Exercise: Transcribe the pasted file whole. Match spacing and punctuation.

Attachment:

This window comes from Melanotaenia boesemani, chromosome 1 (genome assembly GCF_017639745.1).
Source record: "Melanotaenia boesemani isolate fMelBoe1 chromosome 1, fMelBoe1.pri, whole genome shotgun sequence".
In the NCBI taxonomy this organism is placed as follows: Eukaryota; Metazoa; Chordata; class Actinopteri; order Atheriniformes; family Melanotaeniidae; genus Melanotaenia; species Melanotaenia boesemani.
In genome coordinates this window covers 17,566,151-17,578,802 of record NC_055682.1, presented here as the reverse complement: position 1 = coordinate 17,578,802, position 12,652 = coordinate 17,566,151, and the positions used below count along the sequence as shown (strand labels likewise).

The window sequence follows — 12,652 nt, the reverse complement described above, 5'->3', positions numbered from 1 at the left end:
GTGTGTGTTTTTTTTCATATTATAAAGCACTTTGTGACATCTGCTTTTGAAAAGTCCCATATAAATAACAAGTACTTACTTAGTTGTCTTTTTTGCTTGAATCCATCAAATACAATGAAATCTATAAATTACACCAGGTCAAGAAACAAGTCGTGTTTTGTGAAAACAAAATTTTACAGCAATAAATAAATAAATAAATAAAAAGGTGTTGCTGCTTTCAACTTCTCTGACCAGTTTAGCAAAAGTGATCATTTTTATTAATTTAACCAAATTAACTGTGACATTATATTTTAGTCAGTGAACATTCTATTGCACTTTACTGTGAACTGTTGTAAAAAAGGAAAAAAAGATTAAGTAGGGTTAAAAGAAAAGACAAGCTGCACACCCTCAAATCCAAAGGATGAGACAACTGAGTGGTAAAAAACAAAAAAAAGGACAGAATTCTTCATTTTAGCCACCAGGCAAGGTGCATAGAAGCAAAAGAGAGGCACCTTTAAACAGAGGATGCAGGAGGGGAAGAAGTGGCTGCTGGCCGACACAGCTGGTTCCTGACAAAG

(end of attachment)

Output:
This window comes from Melanotaenia boesemani, chromosome 1 (genome assembly GCF_017639745.1).
Source record: "Melanotaenia boesemani isolate fMelBoe1 chromosome 1, fMelBoe1.pri, whole genome shotgun sequence".
In the NCBI taxonomy this organism is placed as follows: Eukaryota; Metazoa; Chordata; class Actinopteri; order Atheriniformes; family Melanotaeniidae; genus Melanotaenia; species Melanotaenia boesemani.
In genome coordinates this window covers 17,566,151-17,578,802 of record NC_055682.1, presented here as the reverse complement: position 1 = coordinate 17,578,802, position 12,652 = coordinate 17,566,151, and the positions used below count along the sequence as shown (strand labels likewise).

The window sequence follows — 12,652 nt, the reverse complement described above, 5'->3', positions numbered from 1 at the left end:
GTGTGTGTTTTTTTTCATATTATAAAGCACTTTGTGACATCTGCTTTTGAAAAGTCCCATATAAATAACAAGTACTTACTTAGTTGTCTTTTTTGCTTGAATCCATCAAATACAATGAAATCTATAAATTACACCAGGTCAAGAAACAAGTCGTGTTTTGTGAAAACAAAATTTTACAGCAATAAATAAATAAATAAATAAAAAGGTGTTGCTGCTTTCAACTTCTCTGACCAGTTTAGCAAAAGTGATCATTTTTATTAATTTAACCAAATTAACTGTGACATTATATTTTAGTCAGTGAACATTCTATTGCACTTTACTGTGAACTGTTGTAAAAAAGGAAAAAAAGATTAAGTAGGGTTAAAAGAAAAGACAAGCTGCACACCCTCAAATCCAAAGGATGAGACAACTGAGTGGTAAAAAACAAAAAAAAGGACAGAATTCTTCATTTTAGCCACCAGGCAAGGTGCATAGAAGCAAAAGAGAGGCACCTTTAAACAGAGGATGCAGGAGGGGAAGAAGTGGCTGCTGGCCGACACAGCTGGTTCCTGACAAAG